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 Do you remember this one? Of course you do.

 I first heard it way, way back. A foggy mid-week nightclub; all the drunk kids throwing epileptic shapes, caught in the random snapshot of a flickering strobe, cigarette end trails tracing a figure of eight, because back then it was still real cool to smoke.

 Man, that killer combo. Bass, drums, guitar and voice.

 Amazing. The simplest of recipes, the most basic of ingredients, yielding such damn near perfect results. The reverb on those spidery solo’s, the subtle echo on the edge of the vocals. It felt like a prayer, a hymn, sound tracking my own slow ascension as I crept up towards heaven.  

 The song became an anthem. Blasting out of car stereos, windows screwed up tightly to totally hotbox the motor; floating from a set of beaten-up speakers in some stranger’s front room as the manic evening finally wound down.

 Sometimes, I would play it quietly, whispering through my earphones at five o’clock in the morning, a frozen moment when I would almost forget to breathe because I was far too busy being alone, drowning in the absolute majesty of the music.

 Funny, really. Eventually, we all learn about life’s transitory nature. The comings and goings. Sometimes it’s friends, sometimes it’s family, shitty dead-end jobs or even the place that you call home. Only a tiny handful of sacred things are ever truly constant.

 Like you.

 And this tune.

 Hell, the format may have changed over the years, but the mood, the emotion, the feeling, that has always remained the same.

 The scratched vinyl of a second-hand copy, expertly lifted from a flea market record stall, its hiss and crackle adding yet another layer of mystery to the mesmerising beat, endlessly revolving as we shyly made love for the very first time in the damp confines of my freezing bedsit.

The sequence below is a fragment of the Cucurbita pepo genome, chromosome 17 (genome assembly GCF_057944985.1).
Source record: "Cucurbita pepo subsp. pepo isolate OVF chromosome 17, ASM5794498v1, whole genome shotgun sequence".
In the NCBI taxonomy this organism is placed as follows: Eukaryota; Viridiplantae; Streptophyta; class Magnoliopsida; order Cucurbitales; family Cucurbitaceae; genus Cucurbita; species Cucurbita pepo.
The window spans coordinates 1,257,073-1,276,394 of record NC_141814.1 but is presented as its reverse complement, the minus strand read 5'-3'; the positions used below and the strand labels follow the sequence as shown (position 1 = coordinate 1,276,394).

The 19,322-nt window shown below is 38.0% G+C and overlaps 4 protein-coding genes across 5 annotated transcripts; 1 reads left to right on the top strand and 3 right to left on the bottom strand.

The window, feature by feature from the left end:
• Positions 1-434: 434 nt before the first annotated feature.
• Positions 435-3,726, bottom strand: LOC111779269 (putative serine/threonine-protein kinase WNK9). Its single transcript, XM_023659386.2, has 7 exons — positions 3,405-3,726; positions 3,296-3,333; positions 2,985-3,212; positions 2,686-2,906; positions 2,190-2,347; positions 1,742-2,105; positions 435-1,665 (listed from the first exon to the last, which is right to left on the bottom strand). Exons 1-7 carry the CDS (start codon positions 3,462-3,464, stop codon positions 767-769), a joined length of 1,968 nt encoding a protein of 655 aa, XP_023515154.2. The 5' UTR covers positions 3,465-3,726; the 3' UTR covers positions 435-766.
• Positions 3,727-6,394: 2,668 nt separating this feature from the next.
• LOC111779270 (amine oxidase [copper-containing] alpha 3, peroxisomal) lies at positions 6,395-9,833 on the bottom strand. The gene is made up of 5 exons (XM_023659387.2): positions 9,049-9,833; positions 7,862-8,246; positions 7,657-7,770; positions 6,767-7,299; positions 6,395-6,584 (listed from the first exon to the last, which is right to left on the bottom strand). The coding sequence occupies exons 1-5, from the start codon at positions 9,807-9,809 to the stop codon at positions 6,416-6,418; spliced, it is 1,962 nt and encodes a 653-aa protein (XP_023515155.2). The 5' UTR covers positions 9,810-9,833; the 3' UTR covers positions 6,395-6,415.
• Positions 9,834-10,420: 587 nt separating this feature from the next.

As the opening number on the cassette mix tape I made for you, nervously cobbled together while swigging gut rot red plonk, the night before the anniversary dinner that you cooked up for next to nothing in the cramped kitchen of the house that you shared with your mates.

 On the CD I slipped the DJ on our wedding day, the look of horror followed by joy that floated across your face as you slapped mine when he swapped it, dropping the piece of schmaltzy crap you had lined up for our opening dance.

 Digitally downloaded onto a memory stick last week, to play, today of all days.

 As it echoes around the crematorium, the swirling beauty of the song once again conjures up countless sensations inside of me. A hint of fleeting anger as I curse the cancer that took you. A tiny sliver of sadness that your flesh can no longer touch mine.

 But most of all, a simple smile as I think of later tonight, when I will listen to it once more, dance through our empty house, and know that you are always with me.


 After building castles, the boy and his father sat upon the sand to rest. Each seemed content with the simplicity of the moment; the calmness that was all around them, the tranquillity of their surroundings.

 “I don’t want to leave Dad. I want to stay here with you.”

 The boy’s words caught him off guard. He had no response. Chose instead to focus his attention upon the horizon.

 “It’s so far away,” continued the child, “How long will I be gone for?”

 The man sighed. Knew that the boy would be unable to comprehend his reply.

 “Thirty-three years. Try and think of it as… a chance to learn.”

 The child hung his head. Traced a cross on the ground with his finger.

 “What are the people like? Are they nice? What if they don’t like me?”

 He knew that he could not answer these questions; knew, that in time, the boy would find out everything for himself.

 “Why are you sending me away? Is it because you don’t love me?”

 He reached out a hand. Stroked the boy’s hair.

 “No silly… It’s because I love you so much.”

  He hoped the child would come to understand how true these words were. He shuffled closer. Gestured upwards.

 “Look. There. Do you see how beautiful it is?”

 The boy nodded. He smiled at him.

 “Don’t worry lad. I’ll be waiting for you.”

 As they embraced, both father and son stared up at the blue and green orb that hung majestically in the sky above them.


  Sauntering along the promenade, he soaks up the atmosphere of an unprecedented mid-august scorcher.

  Out upon the sand and shingle there are no mad dogs, just sweaty deckchair tourists swatting away the still air with folded tabloids. He smiles as he navigates his way through pushchairs and sugared up bickering kids towards his favourite spot.

  A solitary bench, weather beaten by brutal off-season soakings.

  It faces the great expanse of ocean that fills the entire horizon. Before he sits, he spies a rusting metal plaque.


  A slow moment of creeping realisation.

  The accompanying name is his.

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